It was even more challenging to study the FTO gene locus and Melina, already as a guest scientist at the Broad Institute in Boston, further refined the workflow and included epigenomic data from the Roadmap Epigenomics and ENCODE consortia. We found that the causal rs1421085 T-to-C variant disrupts a motif for the transcription factor ARID5B leading to a developmental shift from energy-dissipating beige adipocytes to energy-storing white adipocytes in human adipose tissue.
Q: More recently, you have been involved in several studies into maternal and child obesity and its prevention. The INFAT study, for example, aimed to examine the potential of increasing n-3 fatty acid intake during pregnancy on adipose tissue development in newborns for the primary prevention of childhood obesity. What were the main findings of this research?
A: In this study we wanted to examine if lowering of the n-6/n-LC-PUFS ratio in the maternal diet can reduce the risk of childhood obesity, based on evidence from studies in rodents. However, we could not see an effect of this intervention on the fat mass and other growth trajectories of the children up to the age of 5 suggesting that findings from basic research cannot be simply transferred to the situation in humans.
Q: In 2019, you led on the GeLiS trial, which aimed to avoid excessive gestational weight gain during pregnancy and to prevent childhood obesity (BMC Medicine 2019). Was this study successful? How big a challenge is the world to ensure mothers can maintain a healthy weight in pregnancy, for the benefit of themselves and their children?
A: After a pilot study that showed that excessive weight gain during pregnancy can be prevented by targeted lifestyle counselling we performed a large-scale lifestyle intervention study in routine care. Unfortunately, it turned out that lifestyle modification is hard to achieve in the “real world” and had little effect. Thus, current efforts for a primary prevention of childhood obesity are not successful, as we also found in a recent comprehensive meta-analysis.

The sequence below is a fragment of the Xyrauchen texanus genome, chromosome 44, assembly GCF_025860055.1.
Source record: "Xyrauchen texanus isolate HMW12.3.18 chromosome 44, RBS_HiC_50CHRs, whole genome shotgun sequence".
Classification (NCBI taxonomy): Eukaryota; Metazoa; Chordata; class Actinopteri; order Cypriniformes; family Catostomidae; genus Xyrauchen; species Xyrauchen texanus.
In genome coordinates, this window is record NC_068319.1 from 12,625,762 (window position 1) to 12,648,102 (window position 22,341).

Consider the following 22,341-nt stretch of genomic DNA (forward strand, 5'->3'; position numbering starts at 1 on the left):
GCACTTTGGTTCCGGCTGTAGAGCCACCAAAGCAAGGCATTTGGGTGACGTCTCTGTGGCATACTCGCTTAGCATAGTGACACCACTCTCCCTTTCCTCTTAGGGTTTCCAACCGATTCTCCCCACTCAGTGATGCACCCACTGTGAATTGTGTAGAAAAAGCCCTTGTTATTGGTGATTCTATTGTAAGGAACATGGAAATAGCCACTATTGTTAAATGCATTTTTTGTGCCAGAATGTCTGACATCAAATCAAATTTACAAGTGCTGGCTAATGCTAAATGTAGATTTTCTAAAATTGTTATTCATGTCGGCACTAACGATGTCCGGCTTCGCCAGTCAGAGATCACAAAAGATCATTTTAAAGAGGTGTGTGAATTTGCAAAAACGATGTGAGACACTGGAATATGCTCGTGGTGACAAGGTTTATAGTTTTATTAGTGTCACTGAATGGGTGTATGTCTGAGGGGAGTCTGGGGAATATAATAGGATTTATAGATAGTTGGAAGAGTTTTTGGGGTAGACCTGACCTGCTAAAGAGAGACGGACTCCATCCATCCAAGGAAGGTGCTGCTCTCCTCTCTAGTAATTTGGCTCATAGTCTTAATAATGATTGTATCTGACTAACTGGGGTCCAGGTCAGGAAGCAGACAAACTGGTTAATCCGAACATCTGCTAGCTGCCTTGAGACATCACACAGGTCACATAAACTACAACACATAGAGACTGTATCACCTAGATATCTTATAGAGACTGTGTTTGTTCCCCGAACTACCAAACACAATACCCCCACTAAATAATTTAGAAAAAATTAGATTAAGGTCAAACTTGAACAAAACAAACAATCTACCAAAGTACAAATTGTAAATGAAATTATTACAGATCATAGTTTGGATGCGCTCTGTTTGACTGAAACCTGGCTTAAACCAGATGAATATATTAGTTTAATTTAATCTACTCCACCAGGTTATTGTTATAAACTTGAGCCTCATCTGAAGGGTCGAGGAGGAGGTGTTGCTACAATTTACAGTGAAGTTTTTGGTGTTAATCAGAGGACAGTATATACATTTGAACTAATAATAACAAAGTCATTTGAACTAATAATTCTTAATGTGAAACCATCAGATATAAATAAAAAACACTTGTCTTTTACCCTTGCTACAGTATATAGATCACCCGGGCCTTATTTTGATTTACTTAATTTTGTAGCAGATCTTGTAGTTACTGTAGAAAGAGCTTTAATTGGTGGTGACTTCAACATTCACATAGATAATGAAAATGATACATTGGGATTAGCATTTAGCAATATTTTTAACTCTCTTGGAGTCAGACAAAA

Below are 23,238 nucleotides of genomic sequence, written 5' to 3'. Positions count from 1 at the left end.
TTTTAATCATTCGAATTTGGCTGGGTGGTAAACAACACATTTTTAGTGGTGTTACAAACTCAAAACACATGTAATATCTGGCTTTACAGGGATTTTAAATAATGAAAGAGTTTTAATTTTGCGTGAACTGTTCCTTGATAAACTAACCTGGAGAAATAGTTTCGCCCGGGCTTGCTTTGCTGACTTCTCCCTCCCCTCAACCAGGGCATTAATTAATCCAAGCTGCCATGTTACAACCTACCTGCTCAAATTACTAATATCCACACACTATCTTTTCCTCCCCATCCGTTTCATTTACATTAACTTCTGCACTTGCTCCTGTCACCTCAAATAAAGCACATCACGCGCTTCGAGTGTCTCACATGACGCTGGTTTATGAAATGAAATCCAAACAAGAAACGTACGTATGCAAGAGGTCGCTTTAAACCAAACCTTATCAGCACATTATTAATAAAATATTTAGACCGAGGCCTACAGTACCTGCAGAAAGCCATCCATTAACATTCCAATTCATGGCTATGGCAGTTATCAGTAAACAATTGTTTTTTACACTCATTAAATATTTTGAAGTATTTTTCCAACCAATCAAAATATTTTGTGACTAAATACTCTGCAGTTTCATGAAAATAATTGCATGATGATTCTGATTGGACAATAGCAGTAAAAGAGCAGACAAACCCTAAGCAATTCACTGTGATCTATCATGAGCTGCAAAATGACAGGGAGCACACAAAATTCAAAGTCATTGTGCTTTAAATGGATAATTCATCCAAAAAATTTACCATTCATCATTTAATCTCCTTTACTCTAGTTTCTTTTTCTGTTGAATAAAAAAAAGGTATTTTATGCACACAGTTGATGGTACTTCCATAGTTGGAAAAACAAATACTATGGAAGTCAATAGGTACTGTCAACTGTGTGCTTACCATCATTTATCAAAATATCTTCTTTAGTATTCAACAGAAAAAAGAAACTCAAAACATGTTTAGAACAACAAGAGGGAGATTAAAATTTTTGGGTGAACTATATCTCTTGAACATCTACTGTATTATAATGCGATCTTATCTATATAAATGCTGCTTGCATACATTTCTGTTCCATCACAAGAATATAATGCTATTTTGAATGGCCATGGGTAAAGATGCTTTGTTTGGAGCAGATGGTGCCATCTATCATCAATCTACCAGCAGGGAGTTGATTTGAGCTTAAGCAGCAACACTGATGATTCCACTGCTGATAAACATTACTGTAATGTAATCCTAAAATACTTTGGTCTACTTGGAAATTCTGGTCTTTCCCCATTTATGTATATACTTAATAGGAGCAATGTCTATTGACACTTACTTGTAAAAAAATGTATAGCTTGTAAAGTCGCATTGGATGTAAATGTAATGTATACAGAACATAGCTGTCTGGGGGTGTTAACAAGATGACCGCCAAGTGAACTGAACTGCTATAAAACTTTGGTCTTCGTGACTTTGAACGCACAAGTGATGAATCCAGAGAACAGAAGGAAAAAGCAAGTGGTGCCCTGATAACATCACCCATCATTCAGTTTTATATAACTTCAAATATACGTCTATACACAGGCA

Q: How do you think the obesity pandemic will develop in the next two decades?
A: I expect that the obesity epidemic will not be stopped unless we are able to change our lifestyles around the globe. We will certainly need fundamental changes to improve our diet and lifestyle at the societal levels. It is particularly the “toxic food environment” and the unlimited promotion of highly processed food and energy-rich beverages as well as the general lack of physical activity in our daily life. However, I hope and I am optimistic that the push from the climate change initiatives will also facilitate a more responsible debate how we eat and what we eat.
Q: Which sessions would you like to attend at this year’s congress?
A: As always, the programme is rather broad and informative with many current topics. I usually select from all fields and enjoy to get a lot of updates and inspiration from basic science up to public health aspects.
Q: And finally, when you are not in ‘work’ mode, how do you like to relax?
A: I love to do hiking, biking, jogging and playing tennis, but I also enjoy cultural events of any type and reading books on various topics.
Thank you Hans, many congratulations on your award and enjoy the congress.